Cockerell, Christopher Sydney

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b. 4 June 1910 Cambridge, England
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British designer and engineer who invented the hovercraft.
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He was educated at Gresham's School in Holt and at Peterhouse College, Cambridge, where he graduated in engineering in 1931; he was made an Honorary Fellow in 1974. Cockerell entered the engineering firm of W.H.Allen \& Sons of Bedford as a pupil in 1931, and two years later he returned to Cambridge to engage in radio research for a further two years. In 1935 he joined Marconi Wireless Telegraph Company, working on very high frequency (VHF) transmitters and direction finders. During the Second World War he worked on airborne navigation and communication equipment, and later he worked on radar. During this period he filed thirty six patents in the fields of radio and navigational systems.
In 1950 Cockerell left Marconi to set up his own boat-hire business on the Norfolk Broads. He began to consider how to increase the speed of boats by means of air lubrication. Since the 1870s engineers had at times sought to reduce the drag on a boat by means of a thin layer of air between hull and water. After his first experiments, Cockerell concluded that a significant reduction in drag could only be achieved with a thick cushion of air. After experimenting with several ways of applying the air-cushion principle, the first true hovercraft "took off" in 1955. It was a model in balsa wood, 2 ft 6 in. (762 mm) long and weighing 4½ oz. (27.6 g); it was powered by a model-aircraft petrol engine and could travel over land or water at 13 mph (20.8 km/h). Cockerell filed his first hovercraft patent on 12 December 1955. The following year he founded Hovercraft Ltd and began the search for a manufacturer. The government was impressed with the invention's military possibilities and placed it on the secret list. The secret leaked out, however, and the project was declassified. In 1958 the National Research and Development Corporation decided to give its backing, and the following year Saunders Roe Ltd with experience of making flying boats, produced the epoch-making SR N1, a hovercraft with an air cushion produced by air jets directed downwards and inwards arranged round the periphery of the craft. It made a successful crossing of the English Channel, with the inventor on board.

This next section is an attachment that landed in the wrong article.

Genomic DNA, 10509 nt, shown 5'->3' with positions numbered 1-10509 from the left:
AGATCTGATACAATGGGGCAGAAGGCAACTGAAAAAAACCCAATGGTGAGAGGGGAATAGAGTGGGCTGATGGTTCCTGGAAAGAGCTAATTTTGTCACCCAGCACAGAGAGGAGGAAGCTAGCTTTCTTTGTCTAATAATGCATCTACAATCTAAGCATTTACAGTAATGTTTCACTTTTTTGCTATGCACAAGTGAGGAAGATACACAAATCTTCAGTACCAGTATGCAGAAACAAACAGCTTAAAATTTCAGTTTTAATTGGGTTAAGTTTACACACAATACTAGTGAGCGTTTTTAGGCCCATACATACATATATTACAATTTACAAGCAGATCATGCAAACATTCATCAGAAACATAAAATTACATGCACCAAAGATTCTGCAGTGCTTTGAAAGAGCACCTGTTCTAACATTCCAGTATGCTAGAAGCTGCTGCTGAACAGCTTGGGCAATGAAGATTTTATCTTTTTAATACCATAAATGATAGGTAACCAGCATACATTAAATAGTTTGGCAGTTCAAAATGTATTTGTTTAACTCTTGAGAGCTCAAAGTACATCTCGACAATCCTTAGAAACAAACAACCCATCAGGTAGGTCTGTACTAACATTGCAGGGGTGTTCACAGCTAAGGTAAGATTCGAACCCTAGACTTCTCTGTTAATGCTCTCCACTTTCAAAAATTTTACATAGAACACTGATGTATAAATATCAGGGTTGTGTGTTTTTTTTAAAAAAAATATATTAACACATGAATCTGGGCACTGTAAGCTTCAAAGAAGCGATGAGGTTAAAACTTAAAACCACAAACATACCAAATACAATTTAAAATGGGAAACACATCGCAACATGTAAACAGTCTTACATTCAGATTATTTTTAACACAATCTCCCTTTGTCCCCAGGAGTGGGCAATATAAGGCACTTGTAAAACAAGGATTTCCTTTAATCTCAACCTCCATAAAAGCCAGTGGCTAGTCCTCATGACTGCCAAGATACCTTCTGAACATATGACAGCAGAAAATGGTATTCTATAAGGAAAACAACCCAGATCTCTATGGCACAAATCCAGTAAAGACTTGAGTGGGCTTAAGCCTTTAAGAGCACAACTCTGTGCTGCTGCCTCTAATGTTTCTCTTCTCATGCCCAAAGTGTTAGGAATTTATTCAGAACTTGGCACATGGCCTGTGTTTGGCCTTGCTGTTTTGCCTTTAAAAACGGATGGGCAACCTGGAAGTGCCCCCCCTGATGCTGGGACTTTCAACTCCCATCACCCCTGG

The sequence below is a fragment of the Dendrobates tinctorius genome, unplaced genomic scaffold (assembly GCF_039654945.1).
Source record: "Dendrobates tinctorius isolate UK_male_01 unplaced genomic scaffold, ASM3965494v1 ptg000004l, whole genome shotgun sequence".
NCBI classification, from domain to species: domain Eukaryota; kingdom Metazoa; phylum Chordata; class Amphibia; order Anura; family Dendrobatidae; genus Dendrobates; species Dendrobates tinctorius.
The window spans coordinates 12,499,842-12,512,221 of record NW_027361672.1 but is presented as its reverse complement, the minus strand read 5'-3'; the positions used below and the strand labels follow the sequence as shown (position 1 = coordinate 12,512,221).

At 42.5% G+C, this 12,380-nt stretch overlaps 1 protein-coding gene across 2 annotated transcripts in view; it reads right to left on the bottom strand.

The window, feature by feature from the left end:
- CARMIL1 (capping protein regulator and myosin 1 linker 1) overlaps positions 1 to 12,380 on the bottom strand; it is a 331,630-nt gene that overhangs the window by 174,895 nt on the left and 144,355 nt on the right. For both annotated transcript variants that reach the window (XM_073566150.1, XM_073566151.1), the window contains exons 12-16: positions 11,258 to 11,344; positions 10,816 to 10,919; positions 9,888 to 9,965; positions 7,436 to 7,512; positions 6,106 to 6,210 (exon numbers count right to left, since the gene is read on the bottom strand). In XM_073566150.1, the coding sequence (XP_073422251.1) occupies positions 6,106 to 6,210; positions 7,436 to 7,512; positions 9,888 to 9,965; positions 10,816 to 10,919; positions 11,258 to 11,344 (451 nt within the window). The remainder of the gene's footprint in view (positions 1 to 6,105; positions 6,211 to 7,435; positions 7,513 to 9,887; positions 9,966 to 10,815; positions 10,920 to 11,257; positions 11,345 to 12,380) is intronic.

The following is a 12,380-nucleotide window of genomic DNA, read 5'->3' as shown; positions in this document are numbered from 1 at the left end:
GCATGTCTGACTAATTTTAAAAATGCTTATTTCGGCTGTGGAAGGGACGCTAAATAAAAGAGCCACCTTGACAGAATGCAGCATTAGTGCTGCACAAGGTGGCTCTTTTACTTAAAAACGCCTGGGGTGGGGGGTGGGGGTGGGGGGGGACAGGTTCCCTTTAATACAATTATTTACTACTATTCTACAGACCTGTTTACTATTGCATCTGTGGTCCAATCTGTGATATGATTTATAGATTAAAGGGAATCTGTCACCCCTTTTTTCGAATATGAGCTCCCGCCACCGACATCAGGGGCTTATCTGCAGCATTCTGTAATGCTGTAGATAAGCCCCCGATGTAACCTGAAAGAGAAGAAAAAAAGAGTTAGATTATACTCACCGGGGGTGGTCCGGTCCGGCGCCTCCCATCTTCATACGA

Meanwhile Cockerell had modified the hovercraft so that the air cushion was enclosed within flexible skirts. In this form it was taken up by manufacturers throughout the world and found wide application as a passenger-carrying vehicle, for military transport and in scientific exploration and survey work. The hover principle found other uses, such as for air-beds to relieve severely burned patients and for hover mowers.
The development of the hovercraft has occupied Cockerell since then and he has been actively involved in the several companies set up to exploit the invention, including Hovercraft Development Ltd and British Hovercraft Corporation. In the 1970s and 1980s he took up the idea of the generation of electricity by wavepower; he was Founder of Wavepower Ltd, of which he was Chairman from 1974 to 1982.
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Principal Honours find Distinctions
Knighted 1969. CBE 1955. FRS 1967.
LRD

Biographical history of technology. - Taylor & Francis e-Librar. . 2005.

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